Independent presidential protest candidate Evan McMullin is a decent man and an American patriot, but under no circumstances should his view of conservatism form the basis of a rebuilt Republican Party post-2016, or form the bedrock of a new conservative moment.
There is no question that at time when both major political parties have nominated fundamentally distasteful and deeply flawed candidates, individuals whose basic human decency is open to question based on their previous records and remarks, Evan McMullin is a respectable human being. But while respectable and decent are now – remarkably – enough to fuel a nationwide protest campaign, they are not all that is required to rebuild a GOP that will emerge deeply divided on November 9th.
From social issues to foreign policy issues, and even touching an important fiscal issue, McMullin’s articulation – or lack of articulation – betrays good intentions that are not backed up by concrete principles or policy proposals.
Maggie Gallagher, a social conservative activist, expressed skepticism of McMullin back in August in a piece for National Review Online. Citing his general silence on domestic policy issues, she asserted that the former CIA officer turned Capitol Hill staffer is “not the savior conservatives are hoping for.”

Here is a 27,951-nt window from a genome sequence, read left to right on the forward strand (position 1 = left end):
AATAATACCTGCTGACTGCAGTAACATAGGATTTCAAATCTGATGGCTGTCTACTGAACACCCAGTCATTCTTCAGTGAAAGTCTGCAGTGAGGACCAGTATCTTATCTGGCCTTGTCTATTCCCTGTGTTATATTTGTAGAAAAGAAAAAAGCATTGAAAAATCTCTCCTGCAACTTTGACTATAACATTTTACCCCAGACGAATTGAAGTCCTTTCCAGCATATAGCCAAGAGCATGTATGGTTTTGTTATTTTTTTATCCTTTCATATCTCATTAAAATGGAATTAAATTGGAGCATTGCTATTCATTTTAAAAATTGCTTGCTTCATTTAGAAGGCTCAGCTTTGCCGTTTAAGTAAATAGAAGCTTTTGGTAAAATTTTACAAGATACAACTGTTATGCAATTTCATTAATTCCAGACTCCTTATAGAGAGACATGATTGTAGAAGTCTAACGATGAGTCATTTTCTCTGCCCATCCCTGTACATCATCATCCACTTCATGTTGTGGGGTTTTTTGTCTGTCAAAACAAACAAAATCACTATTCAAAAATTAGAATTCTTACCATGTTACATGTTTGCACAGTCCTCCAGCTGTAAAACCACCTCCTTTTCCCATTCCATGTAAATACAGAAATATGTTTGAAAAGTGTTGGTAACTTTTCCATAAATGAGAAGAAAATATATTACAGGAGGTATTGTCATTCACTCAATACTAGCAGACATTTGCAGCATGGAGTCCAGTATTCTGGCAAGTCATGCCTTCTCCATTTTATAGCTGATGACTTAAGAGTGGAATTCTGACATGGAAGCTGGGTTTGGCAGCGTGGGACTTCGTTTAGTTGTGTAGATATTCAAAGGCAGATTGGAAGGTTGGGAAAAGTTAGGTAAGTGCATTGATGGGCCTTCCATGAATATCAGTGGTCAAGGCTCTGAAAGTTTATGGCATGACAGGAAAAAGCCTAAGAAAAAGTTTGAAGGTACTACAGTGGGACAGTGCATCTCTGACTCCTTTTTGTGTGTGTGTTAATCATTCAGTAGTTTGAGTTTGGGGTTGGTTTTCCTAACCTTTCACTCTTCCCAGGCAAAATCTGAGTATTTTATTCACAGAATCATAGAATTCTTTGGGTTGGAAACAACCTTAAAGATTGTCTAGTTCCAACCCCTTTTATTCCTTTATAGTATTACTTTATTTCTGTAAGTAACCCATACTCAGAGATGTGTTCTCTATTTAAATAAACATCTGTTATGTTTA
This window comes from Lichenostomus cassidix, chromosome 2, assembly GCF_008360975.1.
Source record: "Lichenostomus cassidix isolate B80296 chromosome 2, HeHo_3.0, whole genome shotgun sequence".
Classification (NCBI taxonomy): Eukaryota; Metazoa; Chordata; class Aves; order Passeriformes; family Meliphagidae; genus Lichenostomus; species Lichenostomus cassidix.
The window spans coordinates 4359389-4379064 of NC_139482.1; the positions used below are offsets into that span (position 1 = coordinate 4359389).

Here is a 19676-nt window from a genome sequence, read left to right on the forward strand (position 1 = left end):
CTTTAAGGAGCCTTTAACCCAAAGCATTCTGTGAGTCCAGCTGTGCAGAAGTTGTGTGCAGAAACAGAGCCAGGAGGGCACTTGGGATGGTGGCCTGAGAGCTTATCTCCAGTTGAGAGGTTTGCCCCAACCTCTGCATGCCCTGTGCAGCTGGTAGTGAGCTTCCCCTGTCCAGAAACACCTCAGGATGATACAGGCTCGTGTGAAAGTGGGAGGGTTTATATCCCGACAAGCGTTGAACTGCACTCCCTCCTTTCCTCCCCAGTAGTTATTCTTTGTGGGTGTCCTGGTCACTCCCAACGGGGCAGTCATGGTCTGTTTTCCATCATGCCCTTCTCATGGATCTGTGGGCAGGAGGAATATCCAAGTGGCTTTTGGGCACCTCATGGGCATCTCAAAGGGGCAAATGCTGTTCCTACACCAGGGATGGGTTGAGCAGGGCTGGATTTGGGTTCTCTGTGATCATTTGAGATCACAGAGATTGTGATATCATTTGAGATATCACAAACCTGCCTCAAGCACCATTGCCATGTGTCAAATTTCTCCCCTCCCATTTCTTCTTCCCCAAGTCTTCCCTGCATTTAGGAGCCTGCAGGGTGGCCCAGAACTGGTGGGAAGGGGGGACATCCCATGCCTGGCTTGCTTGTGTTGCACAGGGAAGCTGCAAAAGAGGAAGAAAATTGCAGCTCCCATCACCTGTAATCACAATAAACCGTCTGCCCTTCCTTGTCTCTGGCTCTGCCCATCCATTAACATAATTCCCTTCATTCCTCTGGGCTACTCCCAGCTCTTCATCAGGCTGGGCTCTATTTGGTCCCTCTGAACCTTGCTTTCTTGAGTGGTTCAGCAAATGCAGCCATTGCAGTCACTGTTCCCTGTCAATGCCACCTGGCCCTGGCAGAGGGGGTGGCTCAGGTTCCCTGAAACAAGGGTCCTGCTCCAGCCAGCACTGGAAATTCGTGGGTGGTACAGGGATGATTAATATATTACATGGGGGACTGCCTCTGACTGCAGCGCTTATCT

On the life issue, Gallagher pointed out that McMullin’s website was then – and still is – pretty sparse on details even though the candidate declares that, “Our respect for life is the most important measure of our humanity.” Well put, and certainly very much in line with a conservatism that respects the equality of human beings and a belief that government should protect human life. But the only policy specific McMullin embraces is no taxpayer funding for abortion. “A culture that subsidizes abortion on demand runs counter to the fundamental American belief in the potential of every person – it undermines the dignity of mother and child alike,” his platform reads.
A ban on taxpayer funding of abortion is already the law of the land. What is still allowed – and what McMullin is silent about – is the use of taxpayer money to fund the non-abortion operations of Planned Parenthood, the nation’s largest abortion provider. That’s a recent debate that McMullin, if interested in proving his pro-life credentials as a serious candidate, could have easily weighed in on. Instead, he has remained silent on his website and a search for news clips and public statements turned up nothing.
Gallagher suggests that McMullin may be seeking “to be a unifier through vagueness, as many consultants would no doubt advise.”
In contrast to his one paragraph statement about the importance of human life, McMullin spends 19 paragraphs outlining his immigration reform plan. The plan is chock full of policy principles that McMullin wants to see implemented after the border is secured. It is a realistic and thoughtful plan – proof that even as a last minute candidate, McMullin can put meat on broad position statements provided the issue is one he cares about.